A low scale breaking of the PS symmetry may be obtained via the VEV of the neutral scalar component in a \(({\bar{4}},1,2)\) representation, whereas a high scale breaking requires an additional pair of heavy Higgs fields, \({\bar{\mathcal {H}}}\oplus {\mathcal {H}}= ({\bar{4}}, 1,2)_{\mathcal {H}}~\oplus ~({ 4}, 1,2)_{\mathcal {H}}\), to break the symmetry along supersymmetric flat directions. The dimension four operators are induced from the quartic order terms \({\mathcal {Q}}_L{\mathcal {Q}}_L{\mathcal {Q}}_R{\mathcal {Q}}_R\) and \({\mathcal {Q}}_R{\mathcal {Q}}_R{\mathcal {Q}}_R{\mathcal {Q}}_R\). With a low breaking of \(SU(2)_R\) these operators are sufficiently suppressed. The PS model with a high scale breaking include the (6, 1, 1) representation to generate mass to the coloured states of the heavy Higgs states, via the couplings \({\bar{\mathcal {H}}}{\bar{\mathcal {H}}}D+{\mathcal {H}}{\mathcal {H}}D\). With a low scale breaking these states are not required because an additional pair of heavy Higgs states is not required as the breaking can be implemented along a non flat direction. In this model suppression of lefthanded neutrino masses may be obtained by the generations of VEVs of the order of 1keV, similar to the discussion in Sect. 3.1, or may be generated from the quartic order coupling \({\mathcal {Q}}_R {\mathcal {Q}}_R {\mathcal {Q}}_R {\mathcal {Q}}_R\) as in Sect. 3.3. We note that the mass structure of the extra vector states in this PS scenario requires elaborate analysis, with the possibility that the charged \(W^{\prime }\)s are relatively light, whereas the neutral \(U(1)_{Z^{\prime }}\) is comparatively heavy, as is the case in the Standard Model. These considerations raise the prospect that there will be a need to probe the DecaTeV scale and above.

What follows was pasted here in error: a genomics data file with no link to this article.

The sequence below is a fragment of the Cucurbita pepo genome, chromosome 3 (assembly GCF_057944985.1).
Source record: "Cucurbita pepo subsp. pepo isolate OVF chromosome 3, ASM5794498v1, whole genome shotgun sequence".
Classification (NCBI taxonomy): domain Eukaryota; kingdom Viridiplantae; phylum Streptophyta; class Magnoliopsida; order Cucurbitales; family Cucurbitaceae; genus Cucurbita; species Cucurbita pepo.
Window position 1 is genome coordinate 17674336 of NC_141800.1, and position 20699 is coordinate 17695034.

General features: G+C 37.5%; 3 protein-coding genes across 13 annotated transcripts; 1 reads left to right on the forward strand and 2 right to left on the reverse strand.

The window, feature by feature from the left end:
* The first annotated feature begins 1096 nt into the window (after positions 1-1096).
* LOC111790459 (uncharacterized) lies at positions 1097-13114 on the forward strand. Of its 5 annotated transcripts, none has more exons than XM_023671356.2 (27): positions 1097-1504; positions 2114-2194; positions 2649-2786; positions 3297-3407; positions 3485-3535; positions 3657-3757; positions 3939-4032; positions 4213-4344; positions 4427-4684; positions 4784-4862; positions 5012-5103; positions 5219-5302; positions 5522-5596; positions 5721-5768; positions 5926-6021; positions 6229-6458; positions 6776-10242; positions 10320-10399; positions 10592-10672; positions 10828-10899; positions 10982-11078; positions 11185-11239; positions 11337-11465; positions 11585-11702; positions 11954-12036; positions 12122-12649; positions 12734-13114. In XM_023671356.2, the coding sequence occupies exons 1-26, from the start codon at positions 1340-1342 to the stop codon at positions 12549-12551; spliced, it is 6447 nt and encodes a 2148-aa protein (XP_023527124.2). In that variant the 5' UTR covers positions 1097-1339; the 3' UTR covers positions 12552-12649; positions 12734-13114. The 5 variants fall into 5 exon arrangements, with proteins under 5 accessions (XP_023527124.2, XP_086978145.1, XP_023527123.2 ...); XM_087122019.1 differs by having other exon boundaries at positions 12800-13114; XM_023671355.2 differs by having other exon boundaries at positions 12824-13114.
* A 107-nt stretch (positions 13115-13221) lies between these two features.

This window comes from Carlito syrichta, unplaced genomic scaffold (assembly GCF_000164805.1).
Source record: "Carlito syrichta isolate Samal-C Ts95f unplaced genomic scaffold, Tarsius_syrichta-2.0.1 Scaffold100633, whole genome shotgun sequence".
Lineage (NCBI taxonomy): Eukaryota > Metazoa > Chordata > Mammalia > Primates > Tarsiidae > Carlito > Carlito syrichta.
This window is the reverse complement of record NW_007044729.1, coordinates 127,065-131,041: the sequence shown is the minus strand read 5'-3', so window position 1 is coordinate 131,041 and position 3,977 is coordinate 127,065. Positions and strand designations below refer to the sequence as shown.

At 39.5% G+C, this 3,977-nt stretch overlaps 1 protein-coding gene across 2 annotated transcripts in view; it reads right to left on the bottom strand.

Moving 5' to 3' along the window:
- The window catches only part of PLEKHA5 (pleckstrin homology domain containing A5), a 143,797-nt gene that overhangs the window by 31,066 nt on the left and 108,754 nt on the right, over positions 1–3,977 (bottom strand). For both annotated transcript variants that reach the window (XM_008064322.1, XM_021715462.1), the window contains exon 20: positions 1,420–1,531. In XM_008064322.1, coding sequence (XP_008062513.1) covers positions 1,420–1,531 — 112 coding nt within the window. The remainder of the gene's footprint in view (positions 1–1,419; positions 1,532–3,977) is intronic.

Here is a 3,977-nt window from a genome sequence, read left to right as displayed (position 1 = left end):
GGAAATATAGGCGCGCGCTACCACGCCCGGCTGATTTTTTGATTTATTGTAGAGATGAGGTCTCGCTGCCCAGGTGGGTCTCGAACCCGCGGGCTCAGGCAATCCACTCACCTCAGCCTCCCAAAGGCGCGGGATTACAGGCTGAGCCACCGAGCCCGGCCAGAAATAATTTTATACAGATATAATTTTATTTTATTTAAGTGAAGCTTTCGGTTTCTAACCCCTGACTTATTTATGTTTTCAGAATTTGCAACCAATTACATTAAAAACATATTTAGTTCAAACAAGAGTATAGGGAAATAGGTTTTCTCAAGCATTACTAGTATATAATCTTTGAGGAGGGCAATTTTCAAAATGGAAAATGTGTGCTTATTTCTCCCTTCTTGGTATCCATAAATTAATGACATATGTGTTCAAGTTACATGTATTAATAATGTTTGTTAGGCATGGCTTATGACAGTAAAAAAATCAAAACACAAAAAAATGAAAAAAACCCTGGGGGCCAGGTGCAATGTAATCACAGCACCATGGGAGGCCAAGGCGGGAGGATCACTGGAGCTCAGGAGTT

3.5 Case V: low scale \(SU(4)\times SU(2)\times U(1)_L\) models
For completeness we comment on the case with SO(10) broken to the \(SU(4)\times SU(2)\times U(1)_L\) model.^{2} This model was considered in Ref. [116] as a field theory extension of the Standard Model. The field theory model considered in Ref. [116] utilises the Higgs field in the (15, 2, 1) representation of \(SU(4)\times SU(2)\times U(1)_L\), to avoid the relation between the Dirac mass terms of the top quark and the tau neutrino. The string models do not contain such representations and therefore the only available route to satisfy the neutrino mass constraints is to assume \(\langle \phi \rangle \sim 1\) keV. The \(SU(4)\times SU(2)\times U(1)\) choice for the SO(10) subgroup of the string model is attractive because it admits both the doublet–triplet splitting mechanism [117] and the doublet–doublet splitting mechanism [68, 69, 70]. However, as discussed above, while a field theory model consistent with the phenomenological constraints can be constructed [68, 69, 70], it was shown in Refs. [68, 69, 70] that such string models are not viable because it is not possible to form complete families. This demonstrates that the string constructions are more restrictive than the field theory constructions. This is anticipated, as the string framework consistently incorporates gravity into the construction. An alternative method to produce \(SU(4)\times SU(2)\times U(1)\) three generation vacua is by enhancement of the NS gauge group from additional sectors [57, 118, 119].